then click on Backup and make sure “Turn on automatic backups” is checked and note the Backup location for future reference (you can change it if you wish). You can optionally set it to always do a backup whenever you manually invoke a save, if you want multiple backups taken during a writing session (depending on how large the project is, backups may take a while).

This is an unavoidable reality, regardless of what writing software (Scrivener, Word, OpenOffice, etc.), PC, operating system (Windows, Mac, Linux), etc. you use. If you aren’t prepared to master and practice that, best to stick with paper and pen.

Good luck with whatever you settle on.

Just realized there is a middle ground that might prove useful for frequent saving/versioning within a given document, … Snapshot

From the manual…

15.6 Using Snapshots
In essence, the theory behind a Snapshot is very simple. You can think of it as a way
of manually saving your file for future reference. In a program like Scrivener which
automatically saves your work as you work, you lose the benefit of being able to work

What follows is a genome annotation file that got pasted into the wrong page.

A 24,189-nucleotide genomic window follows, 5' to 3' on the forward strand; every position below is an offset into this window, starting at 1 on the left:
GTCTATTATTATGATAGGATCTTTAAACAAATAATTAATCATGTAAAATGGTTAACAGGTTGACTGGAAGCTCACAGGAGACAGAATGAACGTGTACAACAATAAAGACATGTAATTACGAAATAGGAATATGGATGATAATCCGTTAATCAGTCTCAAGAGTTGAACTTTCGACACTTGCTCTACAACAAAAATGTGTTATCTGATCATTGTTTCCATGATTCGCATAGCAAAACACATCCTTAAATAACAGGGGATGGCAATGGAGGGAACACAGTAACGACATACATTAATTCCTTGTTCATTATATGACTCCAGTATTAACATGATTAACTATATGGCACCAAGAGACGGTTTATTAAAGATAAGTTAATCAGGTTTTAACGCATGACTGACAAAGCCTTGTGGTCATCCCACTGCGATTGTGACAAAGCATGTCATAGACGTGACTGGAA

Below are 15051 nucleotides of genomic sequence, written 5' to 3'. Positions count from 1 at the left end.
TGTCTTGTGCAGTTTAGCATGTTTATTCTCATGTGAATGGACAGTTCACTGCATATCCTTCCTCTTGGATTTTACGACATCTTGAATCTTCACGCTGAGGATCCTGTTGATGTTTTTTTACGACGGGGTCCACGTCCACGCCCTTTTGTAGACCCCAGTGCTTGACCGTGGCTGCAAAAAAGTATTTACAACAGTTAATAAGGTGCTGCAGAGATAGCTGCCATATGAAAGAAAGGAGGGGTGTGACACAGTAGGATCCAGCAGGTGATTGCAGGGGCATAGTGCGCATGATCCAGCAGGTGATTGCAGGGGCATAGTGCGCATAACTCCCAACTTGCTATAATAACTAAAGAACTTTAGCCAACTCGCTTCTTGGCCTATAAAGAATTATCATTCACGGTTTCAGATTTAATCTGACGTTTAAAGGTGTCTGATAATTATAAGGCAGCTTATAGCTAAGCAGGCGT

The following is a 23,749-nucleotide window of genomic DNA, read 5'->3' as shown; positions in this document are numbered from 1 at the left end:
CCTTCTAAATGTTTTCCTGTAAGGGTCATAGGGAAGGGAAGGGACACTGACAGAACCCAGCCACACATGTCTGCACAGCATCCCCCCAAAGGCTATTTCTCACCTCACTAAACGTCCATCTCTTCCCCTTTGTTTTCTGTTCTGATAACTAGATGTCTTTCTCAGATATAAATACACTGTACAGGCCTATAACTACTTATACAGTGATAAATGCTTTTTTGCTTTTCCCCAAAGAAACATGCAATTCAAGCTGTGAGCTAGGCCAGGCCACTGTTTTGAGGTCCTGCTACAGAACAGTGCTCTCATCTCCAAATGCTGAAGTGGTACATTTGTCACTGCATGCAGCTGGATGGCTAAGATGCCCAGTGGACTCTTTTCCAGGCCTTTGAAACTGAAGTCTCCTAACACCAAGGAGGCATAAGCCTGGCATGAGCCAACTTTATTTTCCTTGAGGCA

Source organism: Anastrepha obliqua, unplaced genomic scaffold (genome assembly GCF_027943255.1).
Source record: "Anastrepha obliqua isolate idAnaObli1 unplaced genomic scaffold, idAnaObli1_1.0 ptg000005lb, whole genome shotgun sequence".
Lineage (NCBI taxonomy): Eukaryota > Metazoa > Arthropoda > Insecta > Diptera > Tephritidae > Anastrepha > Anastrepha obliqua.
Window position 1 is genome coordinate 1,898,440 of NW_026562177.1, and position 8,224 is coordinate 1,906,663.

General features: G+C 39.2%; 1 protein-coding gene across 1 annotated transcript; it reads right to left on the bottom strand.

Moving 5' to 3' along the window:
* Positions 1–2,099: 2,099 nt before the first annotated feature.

“off the disk” for a while, and choosing at defined moments in time to either save what
you’ve done, or discard it and return to what you have on the disk at the last save point.
Of course, on the other hand, if your computer crashes (and as much as we try to avoid
it, sometimes Scrivener crashes too) with an auto-saving program, you might only lose
a few minutes of work, or even nothing at all, rather than everything you’ve done since
the last save.
Snapshots help you bridge the gap between these two ways of working. It is like saving
your document as you go, the only difference is, you get a record of each save point.
That means you can go back and examine the evolution of the file and pick out just the